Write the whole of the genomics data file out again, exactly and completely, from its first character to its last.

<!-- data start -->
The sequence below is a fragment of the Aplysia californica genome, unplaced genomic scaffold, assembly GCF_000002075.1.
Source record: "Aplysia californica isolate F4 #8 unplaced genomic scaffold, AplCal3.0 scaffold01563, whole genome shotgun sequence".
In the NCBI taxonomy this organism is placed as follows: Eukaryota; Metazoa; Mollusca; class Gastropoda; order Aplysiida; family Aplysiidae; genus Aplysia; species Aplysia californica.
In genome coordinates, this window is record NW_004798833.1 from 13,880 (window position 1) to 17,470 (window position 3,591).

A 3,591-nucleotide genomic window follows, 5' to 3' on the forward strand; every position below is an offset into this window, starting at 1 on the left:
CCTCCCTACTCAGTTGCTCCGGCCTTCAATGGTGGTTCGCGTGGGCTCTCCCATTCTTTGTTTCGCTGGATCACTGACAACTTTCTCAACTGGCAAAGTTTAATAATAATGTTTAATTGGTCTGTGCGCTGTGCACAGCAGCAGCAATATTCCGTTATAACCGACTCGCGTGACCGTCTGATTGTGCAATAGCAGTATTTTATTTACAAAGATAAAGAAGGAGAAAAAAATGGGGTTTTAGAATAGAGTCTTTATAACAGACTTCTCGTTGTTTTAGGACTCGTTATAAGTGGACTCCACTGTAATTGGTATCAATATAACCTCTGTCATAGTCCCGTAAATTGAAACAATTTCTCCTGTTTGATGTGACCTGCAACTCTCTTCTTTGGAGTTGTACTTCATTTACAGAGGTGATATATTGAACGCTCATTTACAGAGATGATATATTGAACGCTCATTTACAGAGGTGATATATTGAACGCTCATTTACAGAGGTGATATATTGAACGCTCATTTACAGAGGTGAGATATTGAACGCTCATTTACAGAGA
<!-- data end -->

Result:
The sequence below is a fragment of the Aplysia californica genome, unplaced genomic scaffold, assembly GCF_000002075.1.
Source record: "Aplysia californica isolate F4 #8 unplaced genomic scaffold, AplCal3.0 scaffold01563, whole genome shotgun sequence".
In the NCBI taxonomy this organism is placed as follows: Eukaryota; Metazoa; Mollusca; class Gastropoda; order Aplysiida; family Aplysiidae; genus Aplysia; species Aplysia californica.
In genome coordinates, this window is record NW_004798833.1 from 13,880 (window position 1) to 17,470 (window position 3,591).

A 3,591-nucleotide genomic window follows, 5' to 3' on the forward strand; every position below is an offset into this window, starting at 1 on the left:
CCTCCCTACTCAGTTGCTCCGGCCTTCAATGGTGGTTCGCGTGGGCTCTCCCATTCTTTGTTTCGCTGGATCACTGACAACTTTCTCAACTGGCAAAGTTTAATAATAATGTTTAATTGGTCTGTGCGCTGTGCACAGCAGCAGCAATATTCCGTTATAACCGACTCGCGTGACCGTCTGATTGTGCAATAGCAGTATTTTATTTACAAAGATAAAGAAGGAGAAAAAAATGGGGTTTTAGAATAGAGTCTTTATAACAGACTTCTCGTTGTTTTAGGACTCGTTATAAGTGGACTCCACTGTAATTGGTATCAATATAACCTCTGTCATAGTCCCGTAAATTGAAACAATTTCTCCTGTTTGATGTGACCTGCAACTCTCTTCTTTGGAGTTGTACTTCATTTACAGAGGTGATATATTGAACGCTCATTTACAGAGATGATATATTGAACGCTCATTTACAGAGGTGATATATTGAACGCTCATTTACAGAGGTGATATATTGAACGCTCATTTACAGAGGTGAGATATTGAACGCTCATTTACAGAGA